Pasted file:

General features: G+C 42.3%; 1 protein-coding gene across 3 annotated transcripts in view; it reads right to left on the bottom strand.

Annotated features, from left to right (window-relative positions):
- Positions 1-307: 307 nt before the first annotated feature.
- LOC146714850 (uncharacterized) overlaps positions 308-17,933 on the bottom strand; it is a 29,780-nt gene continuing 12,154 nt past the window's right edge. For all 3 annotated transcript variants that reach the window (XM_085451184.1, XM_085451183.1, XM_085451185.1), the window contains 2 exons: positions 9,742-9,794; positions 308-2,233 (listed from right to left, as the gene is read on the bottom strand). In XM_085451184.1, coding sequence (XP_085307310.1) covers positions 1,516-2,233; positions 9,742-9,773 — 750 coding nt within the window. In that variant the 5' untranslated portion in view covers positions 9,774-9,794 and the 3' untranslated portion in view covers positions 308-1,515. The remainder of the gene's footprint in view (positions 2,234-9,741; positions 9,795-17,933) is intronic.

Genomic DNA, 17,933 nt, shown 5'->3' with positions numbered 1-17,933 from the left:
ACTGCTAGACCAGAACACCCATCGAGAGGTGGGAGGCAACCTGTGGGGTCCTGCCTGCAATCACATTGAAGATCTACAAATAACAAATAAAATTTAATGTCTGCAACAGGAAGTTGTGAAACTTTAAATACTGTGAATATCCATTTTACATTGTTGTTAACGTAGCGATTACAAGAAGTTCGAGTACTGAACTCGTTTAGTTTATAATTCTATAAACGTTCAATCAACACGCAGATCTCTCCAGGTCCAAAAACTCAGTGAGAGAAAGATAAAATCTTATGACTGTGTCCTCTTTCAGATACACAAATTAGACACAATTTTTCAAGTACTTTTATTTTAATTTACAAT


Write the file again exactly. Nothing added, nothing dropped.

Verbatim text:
General features: G+C 42.3%; 1 protein-coding gene across 3 annotated transcripts in view; it reads right to left on the bottom strand.

Annotated features, from left to right (window-relative positions):
- Positions 1-307: 307 nt before the first annotated feature.
- LOC146714850 (uncharacterized) overlaps positions 308-17,933 on the bottom strand; it is a 29,780-nt gene continuing 12,154 nt past the window's right edge. For all 3 annotated transcript variants that reach the window (XM_085451184.1, XM_085451183.1, XM_085451185.1), the window contains 2 exons: positions 9,742-9,794; positions 308-2,233 (listed from right to left, as the gene is read on the bottom strand). In XM_085451184.1, coding sequence (XP_085307310.1) covers positions 1,516-2,233; positions 9,742-9,773 — 750 coding nt within the window. In that variant the 5' untranslated portion in view covers positions 9,774-9,794 and the 3' untranslated portion in view covers positions 308-1,515. The remainder of the gene's footprint in view (positions 2,234-9,741; positions 9,795-17,933) is intronic.

Genomic DNA, 17,933 nt, shown 5'->3' with positions numbered 1-17,933 from the left:
ACTGCTAGACCAGAACACCCATCGAGAGGTGGGAGGCAACCTGTGGGGTCCTGCCTGCAATCACATTGAAGATCTACAAATAACAAATAAAATTTAATGTCTGCAACAGGAAGTTGTGAAACTTTAAATACTGTGAATATCCATTTTACATTGTTGTTAACGTAGCGATTACAAGAAGTTCGAGTACTGAACTCGTTTAGTTTATAATTCTATAAACGTTCAATCAACACGCAGATCTCTCCAGGTCCAAAAACTCAGTGAGAGAAAGATAAAATCTTATGACTGTGTCCTCTTTCAGATACACAAATTAGACACAATTTTTCAAGTACTTTTATTTTAATTTACAAT